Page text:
Despite the uncertainty surrounding the precise relationships between sleep and CRF, the NCCN has identified sleep disorders as one of the seven factors that often influence CRF, and recommended treatment of sleep disturbances in patients undergoing active cancer treatment, patients on long-term follow-up and patients undergoing palliative and hospice care.[6]

The 6th annual meeting of The International Sleep Disorders Forum: The Art of Good Sleep, held in 2008, evaluated the level of evidence demonstrating that effective management of sleep disorders reduces fatigue symptoms in patients with cancer. Based on the available published evidence, discussion focused primarily on the effects of cognitive-behavioural therapy for insomnia (CBT-I, a non-pharmacological intervention) and modafinil (a pharmacological intervention indicated in excessive daytime sleepiness in narcolepsy, sleep apnoea and shift work sleep disorders) for reducing symptoms of fatigue in patients with cancer.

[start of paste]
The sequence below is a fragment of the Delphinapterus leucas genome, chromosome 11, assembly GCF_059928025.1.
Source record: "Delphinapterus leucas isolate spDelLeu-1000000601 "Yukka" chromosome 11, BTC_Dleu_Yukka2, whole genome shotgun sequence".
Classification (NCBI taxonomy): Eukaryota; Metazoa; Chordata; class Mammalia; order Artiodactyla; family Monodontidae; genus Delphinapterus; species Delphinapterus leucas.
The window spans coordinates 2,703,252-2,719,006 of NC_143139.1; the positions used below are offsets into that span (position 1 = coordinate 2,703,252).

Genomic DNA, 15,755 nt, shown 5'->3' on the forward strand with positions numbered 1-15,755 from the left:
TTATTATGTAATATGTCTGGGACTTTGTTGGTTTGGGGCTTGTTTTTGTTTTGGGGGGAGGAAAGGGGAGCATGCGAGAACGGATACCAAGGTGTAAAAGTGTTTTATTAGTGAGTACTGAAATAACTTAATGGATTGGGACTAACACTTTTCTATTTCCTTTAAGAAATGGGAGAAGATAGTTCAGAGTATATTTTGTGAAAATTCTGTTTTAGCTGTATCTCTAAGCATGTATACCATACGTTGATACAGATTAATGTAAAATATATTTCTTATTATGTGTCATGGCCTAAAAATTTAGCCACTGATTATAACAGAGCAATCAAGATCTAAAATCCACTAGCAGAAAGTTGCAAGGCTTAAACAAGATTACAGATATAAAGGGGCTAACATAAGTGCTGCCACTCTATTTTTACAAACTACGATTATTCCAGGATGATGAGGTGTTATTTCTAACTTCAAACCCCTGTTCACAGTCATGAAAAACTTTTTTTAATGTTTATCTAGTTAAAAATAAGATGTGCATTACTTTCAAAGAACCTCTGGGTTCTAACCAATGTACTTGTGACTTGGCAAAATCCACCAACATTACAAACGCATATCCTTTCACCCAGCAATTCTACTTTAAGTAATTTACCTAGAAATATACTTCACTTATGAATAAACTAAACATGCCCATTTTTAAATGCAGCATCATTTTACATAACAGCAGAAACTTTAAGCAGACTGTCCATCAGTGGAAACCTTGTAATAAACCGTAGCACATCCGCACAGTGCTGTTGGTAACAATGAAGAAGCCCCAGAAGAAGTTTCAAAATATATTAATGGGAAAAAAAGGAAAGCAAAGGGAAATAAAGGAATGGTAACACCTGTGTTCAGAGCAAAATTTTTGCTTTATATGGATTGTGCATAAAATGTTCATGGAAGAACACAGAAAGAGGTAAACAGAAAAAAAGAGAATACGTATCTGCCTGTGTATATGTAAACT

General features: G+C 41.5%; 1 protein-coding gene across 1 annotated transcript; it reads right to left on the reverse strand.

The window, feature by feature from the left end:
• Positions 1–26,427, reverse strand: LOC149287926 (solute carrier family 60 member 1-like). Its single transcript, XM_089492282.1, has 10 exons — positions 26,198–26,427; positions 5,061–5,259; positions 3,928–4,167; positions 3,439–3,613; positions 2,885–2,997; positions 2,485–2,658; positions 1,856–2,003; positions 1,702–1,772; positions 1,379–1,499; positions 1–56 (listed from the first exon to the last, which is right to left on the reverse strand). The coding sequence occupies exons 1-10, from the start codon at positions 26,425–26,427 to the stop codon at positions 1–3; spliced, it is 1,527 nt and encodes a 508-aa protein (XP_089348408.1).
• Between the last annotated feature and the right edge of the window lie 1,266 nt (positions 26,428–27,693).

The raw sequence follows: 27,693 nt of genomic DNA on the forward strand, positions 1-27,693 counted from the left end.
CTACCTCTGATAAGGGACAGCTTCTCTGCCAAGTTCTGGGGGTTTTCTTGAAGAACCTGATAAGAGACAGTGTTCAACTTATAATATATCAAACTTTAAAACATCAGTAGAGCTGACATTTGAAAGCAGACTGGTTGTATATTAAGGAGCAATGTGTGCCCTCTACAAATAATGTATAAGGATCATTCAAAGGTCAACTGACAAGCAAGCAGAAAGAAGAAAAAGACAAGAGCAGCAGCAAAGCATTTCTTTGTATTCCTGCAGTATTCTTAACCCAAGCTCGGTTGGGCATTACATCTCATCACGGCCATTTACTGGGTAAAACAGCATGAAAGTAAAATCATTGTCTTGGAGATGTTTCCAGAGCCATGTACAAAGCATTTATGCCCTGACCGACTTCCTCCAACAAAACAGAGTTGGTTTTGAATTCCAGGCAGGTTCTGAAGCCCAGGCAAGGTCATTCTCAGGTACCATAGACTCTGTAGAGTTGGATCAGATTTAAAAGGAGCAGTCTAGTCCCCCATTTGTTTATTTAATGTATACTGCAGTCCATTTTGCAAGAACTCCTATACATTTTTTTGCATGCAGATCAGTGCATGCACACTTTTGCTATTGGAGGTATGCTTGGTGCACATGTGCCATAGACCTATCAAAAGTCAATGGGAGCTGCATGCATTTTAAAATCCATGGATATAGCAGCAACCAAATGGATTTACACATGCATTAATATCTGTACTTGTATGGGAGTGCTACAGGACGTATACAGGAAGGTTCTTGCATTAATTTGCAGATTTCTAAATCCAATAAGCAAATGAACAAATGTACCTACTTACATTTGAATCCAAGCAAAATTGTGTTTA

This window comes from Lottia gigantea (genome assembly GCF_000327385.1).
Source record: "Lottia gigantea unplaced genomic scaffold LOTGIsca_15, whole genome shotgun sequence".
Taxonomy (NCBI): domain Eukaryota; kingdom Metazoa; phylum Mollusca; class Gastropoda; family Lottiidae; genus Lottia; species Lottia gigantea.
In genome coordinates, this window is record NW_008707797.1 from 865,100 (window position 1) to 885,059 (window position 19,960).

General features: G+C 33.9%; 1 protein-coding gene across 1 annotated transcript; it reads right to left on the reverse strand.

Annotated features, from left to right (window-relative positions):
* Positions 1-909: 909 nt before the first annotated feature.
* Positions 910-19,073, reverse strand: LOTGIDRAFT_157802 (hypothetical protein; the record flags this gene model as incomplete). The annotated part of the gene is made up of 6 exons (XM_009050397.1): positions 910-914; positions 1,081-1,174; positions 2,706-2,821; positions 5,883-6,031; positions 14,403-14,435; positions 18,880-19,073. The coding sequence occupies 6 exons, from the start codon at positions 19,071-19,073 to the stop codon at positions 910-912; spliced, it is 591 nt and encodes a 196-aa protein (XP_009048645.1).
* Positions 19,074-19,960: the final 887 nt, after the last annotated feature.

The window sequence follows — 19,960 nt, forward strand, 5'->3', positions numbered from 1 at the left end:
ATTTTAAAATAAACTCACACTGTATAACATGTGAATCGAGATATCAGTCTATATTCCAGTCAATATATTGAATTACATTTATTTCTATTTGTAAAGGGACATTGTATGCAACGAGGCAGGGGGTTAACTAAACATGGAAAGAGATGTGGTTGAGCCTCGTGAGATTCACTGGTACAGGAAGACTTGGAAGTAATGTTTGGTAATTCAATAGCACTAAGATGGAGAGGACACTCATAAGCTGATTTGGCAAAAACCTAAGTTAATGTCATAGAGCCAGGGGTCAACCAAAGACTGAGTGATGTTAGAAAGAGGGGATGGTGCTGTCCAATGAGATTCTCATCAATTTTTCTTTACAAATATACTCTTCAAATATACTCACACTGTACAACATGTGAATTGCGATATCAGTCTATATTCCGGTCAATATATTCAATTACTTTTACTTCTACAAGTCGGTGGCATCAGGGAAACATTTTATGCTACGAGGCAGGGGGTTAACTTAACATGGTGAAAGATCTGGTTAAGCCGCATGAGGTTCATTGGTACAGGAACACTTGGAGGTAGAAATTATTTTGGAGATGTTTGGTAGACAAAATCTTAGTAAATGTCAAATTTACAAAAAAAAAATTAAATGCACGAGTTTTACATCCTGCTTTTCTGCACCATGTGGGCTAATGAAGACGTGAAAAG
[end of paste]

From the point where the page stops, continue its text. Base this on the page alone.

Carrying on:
Given already existing reviews and literature on meta-analyses of the non-pharmacological[3638] and pharmacological treatment of fatigue in patients with cancer,[39,40] this article will focus primarily on studies that have examined the effect of non-pharmacological and pharmacological sleep interventions on associated fatigue symptoms and insomnia. In addition, pharmacological interventions for insomnia as a whole in patients with cancer will be reviewed as, despite the widespread use of hypnotic agents (such as benzodiazepines, non-benzodiazepine hypnotic agents, sedating anti-depressants, anti-histamines, neuroleptics and chloral hydrate) in palliative care practice,[41] it is surprising that there have been no large scale randomized controlled trials of hypnotic medications in patients with cancer and insomnia.[42] There is also some evidence to suggest that such medications may be associated with adverse effects. For example, in a study of 909 outpatients and inpatients with cancer, the use of sleeping pills and/or tranquillizers in the preceding week was associated with substantially lower quality of life indices and increased severity of symptoms (fatigue, pain, dyspnoea, constipation and paradoxically insomnia itself), even after confounding factors (female gender, analgesic usage, cardiovascular disease and malignant disease severity) were taken into account.[43] Adverse effects of hypnotic agents for the treatment of insomnia in patients with cancer may result from a number of factors, including, impaired hepatic metabolism, resulting exacerbation of adverse effects such as daytime sedation, interaction of sedation with CRF amplifying the impact of this symptom, and impaired cognitive functioning reducing the capacity to manage day-to-day life with cancer.